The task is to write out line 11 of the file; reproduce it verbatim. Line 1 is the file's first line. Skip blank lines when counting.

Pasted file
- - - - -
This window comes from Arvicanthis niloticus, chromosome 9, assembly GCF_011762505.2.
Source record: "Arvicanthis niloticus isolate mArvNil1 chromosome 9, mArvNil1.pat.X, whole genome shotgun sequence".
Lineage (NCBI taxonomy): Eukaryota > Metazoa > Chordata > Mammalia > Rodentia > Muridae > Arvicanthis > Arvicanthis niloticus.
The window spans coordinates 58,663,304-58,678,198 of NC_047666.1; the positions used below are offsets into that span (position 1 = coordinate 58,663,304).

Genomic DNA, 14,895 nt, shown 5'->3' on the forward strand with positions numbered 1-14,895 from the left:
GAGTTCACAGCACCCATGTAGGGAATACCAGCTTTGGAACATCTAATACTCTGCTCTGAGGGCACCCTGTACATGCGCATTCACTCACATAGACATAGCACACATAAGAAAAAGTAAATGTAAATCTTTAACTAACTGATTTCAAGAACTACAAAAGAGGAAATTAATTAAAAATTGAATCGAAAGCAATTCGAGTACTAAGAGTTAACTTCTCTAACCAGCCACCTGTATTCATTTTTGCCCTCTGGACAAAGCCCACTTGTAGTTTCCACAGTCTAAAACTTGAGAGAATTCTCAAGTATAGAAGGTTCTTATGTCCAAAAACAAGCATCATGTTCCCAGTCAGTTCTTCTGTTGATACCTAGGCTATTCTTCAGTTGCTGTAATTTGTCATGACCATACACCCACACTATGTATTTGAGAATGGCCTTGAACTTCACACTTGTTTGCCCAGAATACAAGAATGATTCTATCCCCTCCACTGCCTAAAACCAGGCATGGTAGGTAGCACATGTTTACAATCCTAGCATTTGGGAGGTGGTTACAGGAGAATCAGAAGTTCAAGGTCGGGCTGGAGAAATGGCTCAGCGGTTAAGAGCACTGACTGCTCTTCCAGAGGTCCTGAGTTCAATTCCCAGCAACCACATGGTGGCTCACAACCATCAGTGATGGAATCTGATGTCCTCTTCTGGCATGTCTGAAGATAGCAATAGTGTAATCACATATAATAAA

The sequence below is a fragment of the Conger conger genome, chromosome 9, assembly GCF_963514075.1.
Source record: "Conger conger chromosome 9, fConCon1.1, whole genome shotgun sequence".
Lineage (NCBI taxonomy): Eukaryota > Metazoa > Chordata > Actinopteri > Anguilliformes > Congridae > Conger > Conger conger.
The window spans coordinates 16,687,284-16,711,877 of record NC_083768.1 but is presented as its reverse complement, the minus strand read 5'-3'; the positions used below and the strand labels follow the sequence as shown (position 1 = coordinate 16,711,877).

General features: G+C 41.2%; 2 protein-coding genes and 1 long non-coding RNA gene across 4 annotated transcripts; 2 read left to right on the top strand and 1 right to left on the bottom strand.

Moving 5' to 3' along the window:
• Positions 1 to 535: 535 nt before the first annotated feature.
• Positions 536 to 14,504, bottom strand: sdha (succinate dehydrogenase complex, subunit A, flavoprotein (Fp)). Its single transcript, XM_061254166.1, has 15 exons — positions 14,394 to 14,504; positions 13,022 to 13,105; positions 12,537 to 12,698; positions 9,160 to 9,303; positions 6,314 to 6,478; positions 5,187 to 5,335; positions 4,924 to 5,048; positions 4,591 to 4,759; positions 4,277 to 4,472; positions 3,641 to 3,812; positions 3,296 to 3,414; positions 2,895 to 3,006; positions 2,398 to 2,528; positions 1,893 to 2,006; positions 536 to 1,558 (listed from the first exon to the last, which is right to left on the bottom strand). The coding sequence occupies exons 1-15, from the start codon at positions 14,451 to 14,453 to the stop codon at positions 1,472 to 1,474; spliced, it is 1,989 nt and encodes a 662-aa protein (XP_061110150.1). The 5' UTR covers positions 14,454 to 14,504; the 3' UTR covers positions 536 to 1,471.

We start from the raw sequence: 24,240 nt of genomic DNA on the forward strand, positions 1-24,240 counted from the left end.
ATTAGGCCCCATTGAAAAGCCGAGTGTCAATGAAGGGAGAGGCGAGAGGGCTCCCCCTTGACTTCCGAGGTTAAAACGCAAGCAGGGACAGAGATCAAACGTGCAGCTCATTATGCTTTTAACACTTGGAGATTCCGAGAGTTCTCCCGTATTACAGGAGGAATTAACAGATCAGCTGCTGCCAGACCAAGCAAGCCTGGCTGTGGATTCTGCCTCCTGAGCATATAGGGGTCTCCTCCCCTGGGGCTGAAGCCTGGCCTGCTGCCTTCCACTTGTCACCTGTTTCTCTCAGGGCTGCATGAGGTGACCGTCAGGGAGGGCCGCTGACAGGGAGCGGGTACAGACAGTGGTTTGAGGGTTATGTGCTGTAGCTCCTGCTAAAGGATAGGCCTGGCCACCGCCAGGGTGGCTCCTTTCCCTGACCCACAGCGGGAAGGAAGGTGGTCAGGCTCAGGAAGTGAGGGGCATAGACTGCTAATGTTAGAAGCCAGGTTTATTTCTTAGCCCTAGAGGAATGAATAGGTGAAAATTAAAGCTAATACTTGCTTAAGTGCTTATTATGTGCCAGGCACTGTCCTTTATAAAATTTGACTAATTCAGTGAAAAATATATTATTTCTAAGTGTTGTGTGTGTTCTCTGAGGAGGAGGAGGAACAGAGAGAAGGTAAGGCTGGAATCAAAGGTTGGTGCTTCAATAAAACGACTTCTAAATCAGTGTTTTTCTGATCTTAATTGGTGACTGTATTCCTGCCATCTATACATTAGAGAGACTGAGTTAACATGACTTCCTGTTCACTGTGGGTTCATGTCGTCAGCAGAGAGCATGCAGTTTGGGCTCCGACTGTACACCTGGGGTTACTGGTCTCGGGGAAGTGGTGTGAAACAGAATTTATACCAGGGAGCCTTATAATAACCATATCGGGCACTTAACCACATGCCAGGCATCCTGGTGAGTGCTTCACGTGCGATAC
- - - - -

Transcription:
General features: G+C 41.2%; 2 protein-coding genes and 1 long non-coding RNA gene across 4 annotated transcripts; 2 read left to right on the top strand and 1 right to left on the bottom strand.